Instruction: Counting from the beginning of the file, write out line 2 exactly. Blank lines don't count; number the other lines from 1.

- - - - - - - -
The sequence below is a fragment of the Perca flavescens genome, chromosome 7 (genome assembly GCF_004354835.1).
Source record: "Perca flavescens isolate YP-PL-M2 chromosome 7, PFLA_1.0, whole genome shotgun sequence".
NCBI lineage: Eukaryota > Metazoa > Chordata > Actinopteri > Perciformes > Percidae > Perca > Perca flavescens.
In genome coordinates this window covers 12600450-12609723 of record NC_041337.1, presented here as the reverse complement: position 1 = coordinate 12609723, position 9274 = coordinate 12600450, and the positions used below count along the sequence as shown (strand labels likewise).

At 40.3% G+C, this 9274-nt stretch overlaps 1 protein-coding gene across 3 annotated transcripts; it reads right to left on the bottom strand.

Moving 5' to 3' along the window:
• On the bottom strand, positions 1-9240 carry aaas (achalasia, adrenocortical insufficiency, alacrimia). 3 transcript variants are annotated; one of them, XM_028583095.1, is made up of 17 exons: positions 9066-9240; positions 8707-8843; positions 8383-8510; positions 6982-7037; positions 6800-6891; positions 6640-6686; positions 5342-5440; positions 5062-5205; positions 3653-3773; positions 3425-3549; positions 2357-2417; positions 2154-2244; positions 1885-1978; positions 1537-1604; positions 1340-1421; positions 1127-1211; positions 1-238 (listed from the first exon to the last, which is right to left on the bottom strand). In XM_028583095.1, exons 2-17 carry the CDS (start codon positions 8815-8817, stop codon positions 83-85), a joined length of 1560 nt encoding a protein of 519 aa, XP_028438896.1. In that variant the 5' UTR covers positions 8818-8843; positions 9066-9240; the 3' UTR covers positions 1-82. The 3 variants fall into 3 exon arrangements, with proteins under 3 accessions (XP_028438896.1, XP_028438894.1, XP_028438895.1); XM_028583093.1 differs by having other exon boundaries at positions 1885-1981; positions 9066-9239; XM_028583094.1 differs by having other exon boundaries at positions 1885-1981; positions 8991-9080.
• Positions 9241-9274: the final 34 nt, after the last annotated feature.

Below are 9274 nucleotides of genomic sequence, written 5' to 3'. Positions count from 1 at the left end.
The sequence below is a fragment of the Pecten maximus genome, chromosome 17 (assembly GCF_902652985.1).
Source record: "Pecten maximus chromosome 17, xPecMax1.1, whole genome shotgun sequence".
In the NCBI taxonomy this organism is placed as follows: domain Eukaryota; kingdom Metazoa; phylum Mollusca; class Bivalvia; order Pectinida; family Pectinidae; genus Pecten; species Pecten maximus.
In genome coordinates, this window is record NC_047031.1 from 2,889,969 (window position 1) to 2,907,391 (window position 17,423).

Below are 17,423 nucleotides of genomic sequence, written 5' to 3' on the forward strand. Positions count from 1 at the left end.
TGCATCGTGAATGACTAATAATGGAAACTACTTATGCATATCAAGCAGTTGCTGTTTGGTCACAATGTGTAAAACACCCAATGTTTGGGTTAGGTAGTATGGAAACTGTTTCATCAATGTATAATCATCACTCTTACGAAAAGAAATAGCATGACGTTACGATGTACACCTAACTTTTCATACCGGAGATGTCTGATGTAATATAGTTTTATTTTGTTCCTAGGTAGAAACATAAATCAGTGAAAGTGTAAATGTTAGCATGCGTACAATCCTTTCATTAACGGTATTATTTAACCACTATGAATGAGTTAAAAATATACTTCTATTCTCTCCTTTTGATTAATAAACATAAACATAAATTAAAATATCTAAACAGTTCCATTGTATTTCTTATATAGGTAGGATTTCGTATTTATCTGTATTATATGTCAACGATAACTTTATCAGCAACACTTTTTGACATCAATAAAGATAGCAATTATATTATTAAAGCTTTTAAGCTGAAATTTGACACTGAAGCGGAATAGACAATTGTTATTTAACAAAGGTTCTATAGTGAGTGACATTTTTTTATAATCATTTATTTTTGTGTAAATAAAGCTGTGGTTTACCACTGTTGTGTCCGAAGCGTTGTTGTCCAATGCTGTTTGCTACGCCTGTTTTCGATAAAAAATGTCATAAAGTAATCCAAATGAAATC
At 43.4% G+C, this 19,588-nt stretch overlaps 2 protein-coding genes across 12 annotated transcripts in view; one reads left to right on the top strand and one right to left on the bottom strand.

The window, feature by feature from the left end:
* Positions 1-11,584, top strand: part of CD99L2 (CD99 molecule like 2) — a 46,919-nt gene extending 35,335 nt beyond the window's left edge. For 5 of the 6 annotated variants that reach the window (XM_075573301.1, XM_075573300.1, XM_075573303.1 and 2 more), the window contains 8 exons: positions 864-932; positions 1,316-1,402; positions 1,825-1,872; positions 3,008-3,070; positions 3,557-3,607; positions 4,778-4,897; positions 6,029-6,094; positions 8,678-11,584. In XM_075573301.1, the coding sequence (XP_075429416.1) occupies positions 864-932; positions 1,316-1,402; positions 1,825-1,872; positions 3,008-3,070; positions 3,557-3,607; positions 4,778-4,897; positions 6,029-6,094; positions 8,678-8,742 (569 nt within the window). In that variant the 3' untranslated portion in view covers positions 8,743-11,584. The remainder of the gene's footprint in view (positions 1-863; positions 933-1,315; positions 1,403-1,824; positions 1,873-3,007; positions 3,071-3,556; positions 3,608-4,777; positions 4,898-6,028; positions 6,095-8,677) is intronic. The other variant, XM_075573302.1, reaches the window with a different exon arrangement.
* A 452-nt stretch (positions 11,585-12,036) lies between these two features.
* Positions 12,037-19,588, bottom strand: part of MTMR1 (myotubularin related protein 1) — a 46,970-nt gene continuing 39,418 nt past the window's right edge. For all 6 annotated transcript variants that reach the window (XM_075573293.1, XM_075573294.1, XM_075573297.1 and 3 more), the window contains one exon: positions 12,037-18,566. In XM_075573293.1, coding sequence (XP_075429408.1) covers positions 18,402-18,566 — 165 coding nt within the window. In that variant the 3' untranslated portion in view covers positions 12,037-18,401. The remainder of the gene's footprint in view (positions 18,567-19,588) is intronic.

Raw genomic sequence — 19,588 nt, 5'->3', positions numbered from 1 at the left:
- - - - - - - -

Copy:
Source record: "Perca flavescens isolate YP-PL-M2 chromosome 7, PFLA_1.0, whole genome shotgun sequence".